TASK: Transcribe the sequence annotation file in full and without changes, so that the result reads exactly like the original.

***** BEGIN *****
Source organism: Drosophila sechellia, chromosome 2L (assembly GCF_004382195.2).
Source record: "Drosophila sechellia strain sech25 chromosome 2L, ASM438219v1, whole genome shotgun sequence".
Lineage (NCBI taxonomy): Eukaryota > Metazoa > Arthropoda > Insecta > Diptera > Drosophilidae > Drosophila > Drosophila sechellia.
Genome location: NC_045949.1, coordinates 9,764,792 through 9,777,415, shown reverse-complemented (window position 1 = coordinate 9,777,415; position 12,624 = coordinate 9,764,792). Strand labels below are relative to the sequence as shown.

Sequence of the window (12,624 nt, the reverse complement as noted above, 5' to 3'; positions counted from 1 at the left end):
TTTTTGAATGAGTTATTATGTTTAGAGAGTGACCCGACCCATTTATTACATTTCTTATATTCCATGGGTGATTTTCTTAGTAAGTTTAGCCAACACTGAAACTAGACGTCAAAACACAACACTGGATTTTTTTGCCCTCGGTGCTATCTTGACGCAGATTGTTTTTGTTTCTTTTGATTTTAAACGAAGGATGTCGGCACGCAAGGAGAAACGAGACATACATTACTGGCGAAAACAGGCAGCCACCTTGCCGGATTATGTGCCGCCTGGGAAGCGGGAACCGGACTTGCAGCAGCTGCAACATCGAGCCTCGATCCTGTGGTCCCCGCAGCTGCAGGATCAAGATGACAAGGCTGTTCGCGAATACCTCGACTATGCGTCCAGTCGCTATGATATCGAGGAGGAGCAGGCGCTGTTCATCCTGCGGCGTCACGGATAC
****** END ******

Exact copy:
Source organism: Drosophila sechellia, chromosome 2L (assembly GCF_004382195.2).
Source record: "Drosophila sechellia strain sech25 chromosome 2L, ASM438219v1, whole genome shotgun sequence".
Lineage (NCBI taxonomy): Eukaryota > Metazoa > Arthropoda > Insecta > Diptera > Drosophilidae > Drosophila > Drosophila sechellia.
Genome location: NC_045949.1, coordinates 9,764,792 through 9,777,415, shown reverse-complemented (window position 1 = coordinate 9,777,415; position 12,624 = coordinate 9,764,792). Strand labels below are relative to the sequence as shown.

Sequence of the window (12,624 nt, the reverse complement as noted above, 5' to 3'; positions counted from 1 at the left end):
TTTTTGAATGAGTTATTATGTTTAGAGAGTGACCCGACCCATTTATTACATTTCTTATATTCCATGGGTGATTTTCTTAGTAAGTTTAGCCAACACTGAAACTAGACGTCAAAACACAACACTGGATTTTTTTGCCCTCGGTGCTATCTTGACGCAGATTGTTTTTGTTTCTTTTGATTTTAAACGAAGGATGTCGGCACGCAAGGAGAAACGAGACATACATTACTGGCGAAAACAGGCAGCCACCTTGCCGGATTATGTGCCGCCTGGGAAGCGGGAACCGGACTTGCAGCAGCTGCAACATCGAGCCTCGATCCTGTGGTCCCCGCAGCTGCAGGATCAAGATGACAAGGCTGTTCGCGAATACCTCGACTATGCGTCCAGTCGCTATGATATCGAGGAGGAGCAGGCGCTGTTCATCCTGCGGCGTCACGGATAC